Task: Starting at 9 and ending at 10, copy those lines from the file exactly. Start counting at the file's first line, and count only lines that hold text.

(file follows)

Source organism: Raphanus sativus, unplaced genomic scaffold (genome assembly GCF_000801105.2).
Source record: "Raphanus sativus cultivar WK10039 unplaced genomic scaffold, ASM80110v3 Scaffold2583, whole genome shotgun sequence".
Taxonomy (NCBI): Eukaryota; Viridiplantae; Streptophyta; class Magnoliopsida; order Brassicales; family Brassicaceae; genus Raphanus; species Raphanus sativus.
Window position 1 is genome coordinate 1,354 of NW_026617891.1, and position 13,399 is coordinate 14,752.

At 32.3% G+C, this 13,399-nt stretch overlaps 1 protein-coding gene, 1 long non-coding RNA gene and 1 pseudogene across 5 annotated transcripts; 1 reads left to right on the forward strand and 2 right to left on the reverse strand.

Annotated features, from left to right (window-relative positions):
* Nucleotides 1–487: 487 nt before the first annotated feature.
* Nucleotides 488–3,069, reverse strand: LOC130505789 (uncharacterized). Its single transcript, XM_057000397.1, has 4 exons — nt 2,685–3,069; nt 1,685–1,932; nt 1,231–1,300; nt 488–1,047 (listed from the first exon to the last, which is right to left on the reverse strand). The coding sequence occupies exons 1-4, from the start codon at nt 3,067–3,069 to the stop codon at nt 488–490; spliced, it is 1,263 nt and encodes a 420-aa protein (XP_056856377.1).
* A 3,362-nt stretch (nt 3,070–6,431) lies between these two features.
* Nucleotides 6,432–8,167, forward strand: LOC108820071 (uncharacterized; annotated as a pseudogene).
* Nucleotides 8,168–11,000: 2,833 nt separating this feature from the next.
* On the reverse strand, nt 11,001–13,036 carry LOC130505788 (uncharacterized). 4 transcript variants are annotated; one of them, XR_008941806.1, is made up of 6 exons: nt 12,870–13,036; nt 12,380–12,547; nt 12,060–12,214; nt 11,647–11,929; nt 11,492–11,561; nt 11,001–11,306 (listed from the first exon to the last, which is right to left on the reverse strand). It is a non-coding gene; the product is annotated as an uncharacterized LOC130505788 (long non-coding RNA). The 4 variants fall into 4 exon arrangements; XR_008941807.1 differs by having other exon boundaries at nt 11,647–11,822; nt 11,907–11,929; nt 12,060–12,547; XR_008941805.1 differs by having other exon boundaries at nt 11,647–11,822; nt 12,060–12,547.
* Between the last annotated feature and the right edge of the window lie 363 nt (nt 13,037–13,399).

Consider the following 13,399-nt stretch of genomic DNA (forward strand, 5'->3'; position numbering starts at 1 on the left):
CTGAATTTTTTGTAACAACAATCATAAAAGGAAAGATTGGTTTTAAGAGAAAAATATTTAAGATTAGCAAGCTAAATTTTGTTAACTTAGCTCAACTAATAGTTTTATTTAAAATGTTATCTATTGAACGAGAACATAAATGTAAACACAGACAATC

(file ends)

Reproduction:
* A 3,362-nt stretch (nt 3,070–6,431) lies between these two features.
* Nucleotides 6,432–8,167, forward strand: LOC108820071 (uncharacterized; annotated as a pseudogene).